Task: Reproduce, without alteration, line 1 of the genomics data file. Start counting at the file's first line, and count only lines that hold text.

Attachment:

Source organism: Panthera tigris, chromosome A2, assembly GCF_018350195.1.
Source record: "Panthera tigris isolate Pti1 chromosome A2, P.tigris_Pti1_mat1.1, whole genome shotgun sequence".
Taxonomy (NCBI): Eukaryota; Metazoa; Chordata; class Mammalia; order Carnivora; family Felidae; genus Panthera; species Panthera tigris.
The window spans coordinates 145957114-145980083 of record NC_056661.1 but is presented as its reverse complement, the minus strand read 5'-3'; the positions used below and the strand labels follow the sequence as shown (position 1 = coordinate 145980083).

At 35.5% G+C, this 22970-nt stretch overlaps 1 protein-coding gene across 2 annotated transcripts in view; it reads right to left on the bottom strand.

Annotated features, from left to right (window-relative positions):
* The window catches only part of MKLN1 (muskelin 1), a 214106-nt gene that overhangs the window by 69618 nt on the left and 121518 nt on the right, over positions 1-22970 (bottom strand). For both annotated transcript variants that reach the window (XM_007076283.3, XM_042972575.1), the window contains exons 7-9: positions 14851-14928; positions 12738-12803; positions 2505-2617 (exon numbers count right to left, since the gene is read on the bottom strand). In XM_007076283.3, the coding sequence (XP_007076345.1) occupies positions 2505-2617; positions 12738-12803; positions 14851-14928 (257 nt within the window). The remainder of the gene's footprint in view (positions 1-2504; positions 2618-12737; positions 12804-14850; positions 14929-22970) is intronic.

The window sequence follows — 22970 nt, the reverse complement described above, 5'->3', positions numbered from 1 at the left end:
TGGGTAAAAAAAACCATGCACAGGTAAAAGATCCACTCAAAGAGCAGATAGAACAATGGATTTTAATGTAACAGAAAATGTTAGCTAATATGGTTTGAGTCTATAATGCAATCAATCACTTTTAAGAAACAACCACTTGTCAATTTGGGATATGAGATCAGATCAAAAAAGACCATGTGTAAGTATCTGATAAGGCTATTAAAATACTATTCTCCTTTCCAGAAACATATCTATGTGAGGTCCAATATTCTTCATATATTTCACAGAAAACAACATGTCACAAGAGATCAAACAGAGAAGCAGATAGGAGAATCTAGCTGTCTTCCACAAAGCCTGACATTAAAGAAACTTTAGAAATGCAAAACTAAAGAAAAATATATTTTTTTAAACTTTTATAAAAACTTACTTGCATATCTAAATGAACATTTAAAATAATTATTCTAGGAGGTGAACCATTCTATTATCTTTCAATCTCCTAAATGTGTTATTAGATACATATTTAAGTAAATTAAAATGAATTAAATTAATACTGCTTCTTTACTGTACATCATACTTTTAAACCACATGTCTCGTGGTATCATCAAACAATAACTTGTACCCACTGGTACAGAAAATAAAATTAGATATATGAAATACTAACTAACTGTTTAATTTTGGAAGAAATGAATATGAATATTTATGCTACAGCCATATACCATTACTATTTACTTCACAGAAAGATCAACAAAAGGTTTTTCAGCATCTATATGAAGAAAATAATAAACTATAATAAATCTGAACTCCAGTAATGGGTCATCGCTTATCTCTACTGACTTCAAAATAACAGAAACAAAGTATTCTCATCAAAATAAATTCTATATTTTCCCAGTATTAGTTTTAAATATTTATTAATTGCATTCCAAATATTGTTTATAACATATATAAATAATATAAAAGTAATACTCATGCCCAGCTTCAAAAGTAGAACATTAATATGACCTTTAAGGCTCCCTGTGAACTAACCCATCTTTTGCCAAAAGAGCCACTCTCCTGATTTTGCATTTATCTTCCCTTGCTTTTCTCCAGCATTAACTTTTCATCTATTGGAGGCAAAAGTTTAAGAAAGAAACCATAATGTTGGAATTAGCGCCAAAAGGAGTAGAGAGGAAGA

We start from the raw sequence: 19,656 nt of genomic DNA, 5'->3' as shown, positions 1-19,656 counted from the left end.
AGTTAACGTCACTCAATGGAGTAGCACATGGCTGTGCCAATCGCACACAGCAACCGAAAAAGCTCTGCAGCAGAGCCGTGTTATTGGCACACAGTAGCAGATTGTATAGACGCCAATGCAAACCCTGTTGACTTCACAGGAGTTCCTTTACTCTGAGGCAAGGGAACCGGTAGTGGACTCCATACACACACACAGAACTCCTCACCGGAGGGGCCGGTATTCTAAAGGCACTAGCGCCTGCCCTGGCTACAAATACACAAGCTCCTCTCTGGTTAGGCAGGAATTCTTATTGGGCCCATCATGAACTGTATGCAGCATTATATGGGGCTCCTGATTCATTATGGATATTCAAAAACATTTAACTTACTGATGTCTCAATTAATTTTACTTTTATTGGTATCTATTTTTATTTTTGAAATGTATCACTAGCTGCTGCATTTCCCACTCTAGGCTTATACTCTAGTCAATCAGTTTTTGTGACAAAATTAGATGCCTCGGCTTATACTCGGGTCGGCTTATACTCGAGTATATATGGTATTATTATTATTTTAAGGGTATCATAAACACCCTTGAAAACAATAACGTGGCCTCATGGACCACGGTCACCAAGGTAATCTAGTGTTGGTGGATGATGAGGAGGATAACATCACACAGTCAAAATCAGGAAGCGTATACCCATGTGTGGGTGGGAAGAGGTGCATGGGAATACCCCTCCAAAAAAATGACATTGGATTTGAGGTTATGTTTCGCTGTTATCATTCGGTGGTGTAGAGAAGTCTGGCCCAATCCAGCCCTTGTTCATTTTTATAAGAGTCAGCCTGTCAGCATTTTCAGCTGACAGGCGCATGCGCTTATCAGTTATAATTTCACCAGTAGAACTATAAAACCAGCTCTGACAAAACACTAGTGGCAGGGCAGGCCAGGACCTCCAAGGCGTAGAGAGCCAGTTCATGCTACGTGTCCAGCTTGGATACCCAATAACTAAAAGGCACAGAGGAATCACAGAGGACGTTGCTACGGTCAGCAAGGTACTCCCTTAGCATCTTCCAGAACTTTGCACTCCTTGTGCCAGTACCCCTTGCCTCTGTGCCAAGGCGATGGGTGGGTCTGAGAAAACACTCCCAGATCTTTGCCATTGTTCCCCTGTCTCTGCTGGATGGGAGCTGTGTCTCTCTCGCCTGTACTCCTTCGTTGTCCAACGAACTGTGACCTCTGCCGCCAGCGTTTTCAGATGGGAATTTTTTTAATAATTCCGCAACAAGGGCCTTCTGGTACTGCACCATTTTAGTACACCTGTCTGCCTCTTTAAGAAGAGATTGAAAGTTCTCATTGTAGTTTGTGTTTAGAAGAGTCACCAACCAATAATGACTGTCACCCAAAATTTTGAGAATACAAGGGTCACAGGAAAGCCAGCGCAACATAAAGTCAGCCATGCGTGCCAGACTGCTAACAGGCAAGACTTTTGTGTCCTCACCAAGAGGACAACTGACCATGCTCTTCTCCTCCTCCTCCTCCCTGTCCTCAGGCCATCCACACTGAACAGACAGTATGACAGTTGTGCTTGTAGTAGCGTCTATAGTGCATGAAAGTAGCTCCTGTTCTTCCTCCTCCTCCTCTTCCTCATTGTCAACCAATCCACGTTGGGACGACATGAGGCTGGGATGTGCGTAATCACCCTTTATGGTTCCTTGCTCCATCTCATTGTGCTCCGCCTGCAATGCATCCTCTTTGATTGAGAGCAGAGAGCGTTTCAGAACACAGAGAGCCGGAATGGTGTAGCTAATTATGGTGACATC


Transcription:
Source organism: Panthera tigris, chromosome A2, assembly GCF_018350195.1.